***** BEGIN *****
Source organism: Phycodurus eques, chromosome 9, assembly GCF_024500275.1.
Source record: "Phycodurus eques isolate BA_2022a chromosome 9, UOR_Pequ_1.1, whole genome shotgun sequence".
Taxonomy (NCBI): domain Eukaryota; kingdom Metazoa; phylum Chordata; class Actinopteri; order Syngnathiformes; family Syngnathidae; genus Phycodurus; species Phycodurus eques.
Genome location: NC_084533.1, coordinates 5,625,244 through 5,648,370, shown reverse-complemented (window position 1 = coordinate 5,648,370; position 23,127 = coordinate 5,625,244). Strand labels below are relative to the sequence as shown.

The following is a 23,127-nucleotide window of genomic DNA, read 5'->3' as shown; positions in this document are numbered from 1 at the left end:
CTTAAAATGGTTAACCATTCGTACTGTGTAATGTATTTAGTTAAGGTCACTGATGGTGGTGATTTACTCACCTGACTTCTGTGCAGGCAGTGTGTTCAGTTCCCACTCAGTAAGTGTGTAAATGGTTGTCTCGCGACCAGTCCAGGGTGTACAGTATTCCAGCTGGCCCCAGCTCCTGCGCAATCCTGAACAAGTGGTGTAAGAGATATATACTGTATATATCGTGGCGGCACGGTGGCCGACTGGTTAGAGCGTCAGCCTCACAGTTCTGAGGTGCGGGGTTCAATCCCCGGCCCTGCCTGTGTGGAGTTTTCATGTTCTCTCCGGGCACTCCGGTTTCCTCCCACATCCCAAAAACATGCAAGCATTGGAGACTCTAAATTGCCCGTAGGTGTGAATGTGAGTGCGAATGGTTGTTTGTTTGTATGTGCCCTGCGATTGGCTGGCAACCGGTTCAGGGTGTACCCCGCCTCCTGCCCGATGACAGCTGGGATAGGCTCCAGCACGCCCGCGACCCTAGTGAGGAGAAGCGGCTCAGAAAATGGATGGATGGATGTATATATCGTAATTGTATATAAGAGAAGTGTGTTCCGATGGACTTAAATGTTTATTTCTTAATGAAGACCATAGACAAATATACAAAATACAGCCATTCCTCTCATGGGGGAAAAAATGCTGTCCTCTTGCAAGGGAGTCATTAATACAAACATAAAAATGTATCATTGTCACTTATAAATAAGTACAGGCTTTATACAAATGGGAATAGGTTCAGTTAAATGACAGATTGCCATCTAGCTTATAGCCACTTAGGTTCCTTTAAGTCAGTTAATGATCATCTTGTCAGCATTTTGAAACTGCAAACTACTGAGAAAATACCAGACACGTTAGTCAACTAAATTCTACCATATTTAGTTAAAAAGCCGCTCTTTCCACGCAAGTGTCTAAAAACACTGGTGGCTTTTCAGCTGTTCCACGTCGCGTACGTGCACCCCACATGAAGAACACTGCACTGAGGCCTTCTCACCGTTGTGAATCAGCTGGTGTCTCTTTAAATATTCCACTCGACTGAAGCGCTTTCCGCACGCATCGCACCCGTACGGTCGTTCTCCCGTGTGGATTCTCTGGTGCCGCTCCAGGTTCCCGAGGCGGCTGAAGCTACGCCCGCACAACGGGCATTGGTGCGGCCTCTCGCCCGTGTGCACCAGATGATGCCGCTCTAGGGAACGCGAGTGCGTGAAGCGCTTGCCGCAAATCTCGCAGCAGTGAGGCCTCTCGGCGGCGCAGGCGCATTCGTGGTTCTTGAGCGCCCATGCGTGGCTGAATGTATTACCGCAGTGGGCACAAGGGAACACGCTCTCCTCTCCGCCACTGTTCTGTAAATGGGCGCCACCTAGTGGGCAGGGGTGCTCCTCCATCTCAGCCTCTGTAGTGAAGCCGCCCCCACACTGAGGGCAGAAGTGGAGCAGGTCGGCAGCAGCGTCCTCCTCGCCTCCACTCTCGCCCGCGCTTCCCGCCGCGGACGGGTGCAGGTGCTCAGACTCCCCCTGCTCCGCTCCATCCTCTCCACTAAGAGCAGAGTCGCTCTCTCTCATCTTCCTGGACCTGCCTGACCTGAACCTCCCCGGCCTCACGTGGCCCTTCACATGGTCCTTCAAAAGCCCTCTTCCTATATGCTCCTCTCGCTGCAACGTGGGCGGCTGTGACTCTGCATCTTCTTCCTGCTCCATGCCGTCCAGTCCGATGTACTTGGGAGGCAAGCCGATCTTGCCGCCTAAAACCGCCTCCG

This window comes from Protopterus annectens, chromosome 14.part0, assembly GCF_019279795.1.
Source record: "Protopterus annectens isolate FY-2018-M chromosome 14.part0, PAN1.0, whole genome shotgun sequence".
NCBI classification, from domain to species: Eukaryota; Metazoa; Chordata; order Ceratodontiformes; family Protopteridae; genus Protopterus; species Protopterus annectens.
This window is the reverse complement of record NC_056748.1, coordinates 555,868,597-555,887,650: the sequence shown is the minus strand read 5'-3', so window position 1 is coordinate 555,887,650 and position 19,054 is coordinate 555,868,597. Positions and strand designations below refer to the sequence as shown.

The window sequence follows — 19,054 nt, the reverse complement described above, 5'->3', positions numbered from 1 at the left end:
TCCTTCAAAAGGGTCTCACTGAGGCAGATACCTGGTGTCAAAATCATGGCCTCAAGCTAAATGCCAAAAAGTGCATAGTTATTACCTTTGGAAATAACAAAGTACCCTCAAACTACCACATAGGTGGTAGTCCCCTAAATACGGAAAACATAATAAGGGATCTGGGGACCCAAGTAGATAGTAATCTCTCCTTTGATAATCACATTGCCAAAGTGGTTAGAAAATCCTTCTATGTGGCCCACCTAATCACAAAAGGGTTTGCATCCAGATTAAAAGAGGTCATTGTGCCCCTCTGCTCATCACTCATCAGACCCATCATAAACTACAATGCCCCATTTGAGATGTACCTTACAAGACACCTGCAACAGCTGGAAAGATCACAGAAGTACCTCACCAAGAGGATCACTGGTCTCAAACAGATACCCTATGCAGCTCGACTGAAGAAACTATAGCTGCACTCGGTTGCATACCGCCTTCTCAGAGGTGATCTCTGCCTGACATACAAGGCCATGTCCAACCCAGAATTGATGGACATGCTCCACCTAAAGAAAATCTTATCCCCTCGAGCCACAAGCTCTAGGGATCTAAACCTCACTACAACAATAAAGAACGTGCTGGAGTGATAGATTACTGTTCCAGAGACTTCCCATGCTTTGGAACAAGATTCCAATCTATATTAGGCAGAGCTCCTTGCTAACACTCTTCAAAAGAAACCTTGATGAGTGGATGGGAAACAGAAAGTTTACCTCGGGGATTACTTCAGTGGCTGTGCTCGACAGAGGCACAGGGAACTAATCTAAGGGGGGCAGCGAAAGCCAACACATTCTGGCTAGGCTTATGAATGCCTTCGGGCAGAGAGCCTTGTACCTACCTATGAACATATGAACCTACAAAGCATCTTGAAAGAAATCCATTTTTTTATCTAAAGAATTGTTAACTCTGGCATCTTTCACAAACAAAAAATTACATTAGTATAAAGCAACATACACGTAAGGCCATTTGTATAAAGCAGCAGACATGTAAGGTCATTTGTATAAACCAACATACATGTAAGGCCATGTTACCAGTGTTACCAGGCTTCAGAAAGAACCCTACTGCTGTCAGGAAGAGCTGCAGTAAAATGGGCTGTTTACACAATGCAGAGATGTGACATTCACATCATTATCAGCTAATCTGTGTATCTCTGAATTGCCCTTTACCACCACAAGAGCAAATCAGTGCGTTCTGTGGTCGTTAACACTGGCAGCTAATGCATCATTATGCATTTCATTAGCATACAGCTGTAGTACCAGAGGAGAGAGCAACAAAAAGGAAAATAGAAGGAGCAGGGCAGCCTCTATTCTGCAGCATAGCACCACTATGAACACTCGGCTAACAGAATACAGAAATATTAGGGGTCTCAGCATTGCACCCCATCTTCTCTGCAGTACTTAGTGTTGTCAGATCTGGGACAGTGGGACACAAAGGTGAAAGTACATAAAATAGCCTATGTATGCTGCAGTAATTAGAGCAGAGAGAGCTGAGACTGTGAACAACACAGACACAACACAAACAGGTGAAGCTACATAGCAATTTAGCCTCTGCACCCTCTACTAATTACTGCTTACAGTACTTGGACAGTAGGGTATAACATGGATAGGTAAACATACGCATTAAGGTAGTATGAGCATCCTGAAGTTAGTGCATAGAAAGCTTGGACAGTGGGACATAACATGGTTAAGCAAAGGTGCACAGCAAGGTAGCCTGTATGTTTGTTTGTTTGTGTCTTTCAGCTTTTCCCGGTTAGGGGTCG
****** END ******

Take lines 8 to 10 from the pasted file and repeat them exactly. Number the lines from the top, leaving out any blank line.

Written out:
Source record: "Protopterus annectens isolate FY-2018-M chromosome 14.part0, PAN1.0, whole genome shotgun sequence".
NCBI classification, from domain to species: Eukaryota; Metazoa; Chordata; order Ceratodontiformes; family Protopteridae; genus Protopterus; species Protopterus annectens.
This window is the reverse complement of record NC_056748.1, coordinates 555,868,597-555,887,650: the sequence shown is the minus strand read 5'-3', so window position 1 is coordinate 555,887,650 and position 19,054 is coordinate 555,868,597. Positions and strand designations below refer to the sequence as shown.